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Beauty and race mix in artist Ewing’s work

Beauty and race mix in artist Ewing’s work

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“Peach and Plum” by Wanda Ewing, 2010
“Peach and Plum” by Wanda Ewing, 2010, acrylic, latex on canvas, 79 in. by 100 in. — Working with large paintings is new for the artist. “I like how exciting it is,” Ewing said. “You’re literally in the work while making it. It’s a lot more involved, and I loved it.”

KEARNEY — Wanda Ewing wants to focus her paintings on the idea of feminine beauty.

“It’s coming from the voice of being black and female,” the Omaha artist said of her work. “I’m living in an area where I don’t possess the conventional beauty standard. And I don’t see that reflected back in the media.”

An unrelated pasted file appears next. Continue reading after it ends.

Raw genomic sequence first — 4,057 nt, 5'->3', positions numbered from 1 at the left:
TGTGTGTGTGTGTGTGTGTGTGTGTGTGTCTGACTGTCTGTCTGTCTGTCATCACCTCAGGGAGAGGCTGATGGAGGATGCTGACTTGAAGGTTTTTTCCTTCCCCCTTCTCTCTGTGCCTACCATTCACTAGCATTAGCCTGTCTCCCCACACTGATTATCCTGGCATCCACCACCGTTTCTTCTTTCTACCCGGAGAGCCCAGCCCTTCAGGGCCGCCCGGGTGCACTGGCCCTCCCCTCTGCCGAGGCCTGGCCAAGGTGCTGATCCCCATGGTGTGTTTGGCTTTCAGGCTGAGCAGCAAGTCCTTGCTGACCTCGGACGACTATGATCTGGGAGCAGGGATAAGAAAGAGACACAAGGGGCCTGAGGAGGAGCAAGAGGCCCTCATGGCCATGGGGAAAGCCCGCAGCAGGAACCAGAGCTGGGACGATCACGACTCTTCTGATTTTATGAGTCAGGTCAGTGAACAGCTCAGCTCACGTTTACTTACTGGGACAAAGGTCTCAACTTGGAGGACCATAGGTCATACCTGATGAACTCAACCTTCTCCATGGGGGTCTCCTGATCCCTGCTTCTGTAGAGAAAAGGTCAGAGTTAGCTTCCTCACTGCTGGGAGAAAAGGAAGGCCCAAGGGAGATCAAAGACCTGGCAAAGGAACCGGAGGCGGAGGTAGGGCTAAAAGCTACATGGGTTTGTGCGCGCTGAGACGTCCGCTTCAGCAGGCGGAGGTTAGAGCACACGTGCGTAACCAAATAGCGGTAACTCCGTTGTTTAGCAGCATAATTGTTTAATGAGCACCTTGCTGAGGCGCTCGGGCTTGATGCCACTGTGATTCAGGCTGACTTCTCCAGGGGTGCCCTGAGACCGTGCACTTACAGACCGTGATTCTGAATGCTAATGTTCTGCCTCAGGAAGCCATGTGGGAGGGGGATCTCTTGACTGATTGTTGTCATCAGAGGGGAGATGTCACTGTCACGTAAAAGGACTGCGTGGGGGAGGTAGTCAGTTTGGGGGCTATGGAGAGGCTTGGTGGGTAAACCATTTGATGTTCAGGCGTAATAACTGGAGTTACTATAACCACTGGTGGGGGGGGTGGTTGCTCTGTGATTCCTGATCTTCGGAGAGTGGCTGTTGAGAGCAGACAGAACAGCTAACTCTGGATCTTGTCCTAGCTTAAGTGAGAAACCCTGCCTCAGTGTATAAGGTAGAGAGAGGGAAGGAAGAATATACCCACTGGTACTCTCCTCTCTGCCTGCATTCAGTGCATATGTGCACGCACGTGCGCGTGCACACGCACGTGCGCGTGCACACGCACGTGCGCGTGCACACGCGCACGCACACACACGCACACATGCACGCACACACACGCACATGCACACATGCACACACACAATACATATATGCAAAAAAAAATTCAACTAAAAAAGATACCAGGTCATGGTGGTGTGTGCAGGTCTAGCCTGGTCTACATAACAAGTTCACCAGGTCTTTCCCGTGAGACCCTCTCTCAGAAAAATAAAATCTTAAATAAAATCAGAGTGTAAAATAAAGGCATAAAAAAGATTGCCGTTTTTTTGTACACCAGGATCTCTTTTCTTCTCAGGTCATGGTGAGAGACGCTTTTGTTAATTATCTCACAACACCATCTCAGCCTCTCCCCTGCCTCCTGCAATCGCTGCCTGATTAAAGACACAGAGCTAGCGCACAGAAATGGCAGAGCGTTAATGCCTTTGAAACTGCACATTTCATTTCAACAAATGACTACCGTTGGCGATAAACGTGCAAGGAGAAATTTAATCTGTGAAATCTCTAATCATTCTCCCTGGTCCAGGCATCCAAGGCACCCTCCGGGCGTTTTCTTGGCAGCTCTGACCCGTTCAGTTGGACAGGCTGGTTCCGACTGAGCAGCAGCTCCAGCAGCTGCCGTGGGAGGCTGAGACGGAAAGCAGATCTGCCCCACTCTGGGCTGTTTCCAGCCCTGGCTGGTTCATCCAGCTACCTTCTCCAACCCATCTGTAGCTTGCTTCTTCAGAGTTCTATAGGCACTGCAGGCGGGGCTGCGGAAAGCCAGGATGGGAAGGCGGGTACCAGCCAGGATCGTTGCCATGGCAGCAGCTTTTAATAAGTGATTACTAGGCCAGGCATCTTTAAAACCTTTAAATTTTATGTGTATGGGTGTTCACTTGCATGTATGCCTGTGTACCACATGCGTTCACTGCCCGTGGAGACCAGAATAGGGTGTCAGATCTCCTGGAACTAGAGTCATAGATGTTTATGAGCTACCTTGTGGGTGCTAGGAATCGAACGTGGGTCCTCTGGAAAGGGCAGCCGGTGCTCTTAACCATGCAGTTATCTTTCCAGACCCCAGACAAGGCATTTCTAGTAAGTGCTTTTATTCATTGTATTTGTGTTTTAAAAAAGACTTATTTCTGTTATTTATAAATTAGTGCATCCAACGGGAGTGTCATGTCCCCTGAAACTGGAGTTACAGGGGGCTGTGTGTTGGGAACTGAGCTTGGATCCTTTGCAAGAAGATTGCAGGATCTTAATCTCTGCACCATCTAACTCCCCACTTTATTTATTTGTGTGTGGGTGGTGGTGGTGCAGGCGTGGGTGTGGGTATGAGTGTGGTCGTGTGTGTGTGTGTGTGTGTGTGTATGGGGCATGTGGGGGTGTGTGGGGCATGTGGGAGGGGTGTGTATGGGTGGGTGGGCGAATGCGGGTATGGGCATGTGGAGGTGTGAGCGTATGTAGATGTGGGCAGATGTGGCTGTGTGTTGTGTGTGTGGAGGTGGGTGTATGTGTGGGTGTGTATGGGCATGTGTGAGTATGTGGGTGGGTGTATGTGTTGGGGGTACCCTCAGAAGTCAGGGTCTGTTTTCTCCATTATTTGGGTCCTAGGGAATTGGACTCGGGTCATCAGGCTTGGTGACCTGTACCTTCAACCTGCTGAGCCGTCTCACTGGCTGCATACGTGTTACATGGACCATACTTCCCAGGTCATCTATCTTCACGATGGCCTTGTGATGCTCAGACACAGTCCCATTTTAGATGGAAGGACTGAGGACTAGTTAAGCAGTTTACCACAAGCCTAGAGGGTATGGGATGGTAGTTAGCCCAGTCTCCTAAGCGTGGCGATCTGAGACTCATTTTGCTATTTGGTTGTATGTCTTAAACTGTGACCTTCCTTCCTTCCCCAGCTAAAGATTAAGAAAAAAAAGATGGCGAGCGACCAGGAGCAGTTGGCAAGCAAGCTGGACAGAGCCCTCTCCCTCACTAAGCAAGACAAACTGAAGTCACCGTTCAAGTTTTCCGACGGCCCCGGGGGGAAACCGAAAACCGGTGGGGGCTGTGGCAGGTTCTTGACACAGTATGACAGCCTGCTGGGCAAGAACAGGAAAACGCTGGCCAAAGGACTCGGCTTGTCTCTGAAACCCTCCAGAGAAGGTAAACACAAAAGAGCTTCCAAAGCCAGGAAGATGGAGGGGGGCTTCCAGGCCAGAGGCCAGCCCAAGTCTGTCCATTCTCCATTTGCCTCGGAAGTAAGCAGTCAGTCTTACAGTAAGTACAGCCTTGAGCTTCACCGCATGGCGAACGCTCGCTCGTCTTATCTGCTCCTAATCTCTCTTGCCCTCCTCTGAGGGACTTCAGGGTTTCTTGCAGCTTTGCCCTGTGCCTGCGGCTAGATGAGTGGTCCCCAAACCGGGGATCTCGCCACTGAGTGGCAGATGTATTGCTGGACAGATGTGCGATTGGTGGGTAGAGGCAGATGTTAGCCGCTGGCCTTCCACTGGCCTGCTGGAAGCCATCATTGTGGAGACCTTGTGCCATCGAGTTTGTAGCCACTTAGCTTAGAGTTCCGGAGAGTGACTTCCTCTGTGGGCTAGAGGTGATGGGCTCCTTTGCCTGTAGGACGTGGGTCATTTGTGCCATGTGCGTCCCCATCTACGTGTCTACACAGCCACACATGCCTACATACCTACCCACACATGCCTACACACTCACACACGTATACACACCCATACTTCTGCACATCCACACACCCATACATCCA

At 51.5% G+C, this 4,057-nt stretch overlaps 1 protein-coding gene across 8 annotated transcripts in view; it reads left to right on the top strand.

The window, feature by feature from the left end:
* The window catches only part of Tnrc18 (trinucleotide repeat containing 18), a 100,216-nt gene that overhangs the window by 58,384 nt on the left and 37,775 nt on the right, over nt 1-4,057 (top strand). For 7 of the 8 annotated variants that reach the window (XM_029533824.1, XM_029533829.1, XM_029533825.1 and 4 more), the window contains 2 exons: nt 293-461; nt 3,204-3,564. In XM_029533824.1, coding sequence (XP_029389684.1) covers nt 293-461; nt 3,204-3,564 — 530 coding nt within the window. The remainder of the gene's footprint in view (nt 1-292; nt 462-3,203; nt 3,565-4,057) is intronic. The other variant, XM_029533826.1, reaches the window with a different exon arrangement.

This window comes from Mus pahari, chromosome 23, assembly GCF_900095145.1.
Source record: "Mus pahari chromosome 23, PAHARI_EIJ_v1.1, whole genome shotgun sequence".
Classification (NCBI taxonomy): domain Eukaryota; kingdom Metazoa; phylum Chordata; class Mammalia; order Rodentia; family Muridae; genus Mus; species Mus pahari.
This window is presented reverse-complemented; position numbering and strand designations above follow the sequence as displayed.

Black feminine beauty standards send a confusing signal, she noted. In her artist statement Ewing writes: “This work was just the beginning of an exploration into how we as a society define feminine beauty and how race factors into this evaluation and conclusion, where they have been made, whether spoken or implied.”

Two large paintings, both part of the artist’s series “The Great Garden,” are part of “A Greater Spectrum: African American Artists of Nebraska 1912-2010” now on display at the Museum of Nebraska Art through April 3. The show features 91 pieces of art by 22 African American artists with ties to Nebraska.

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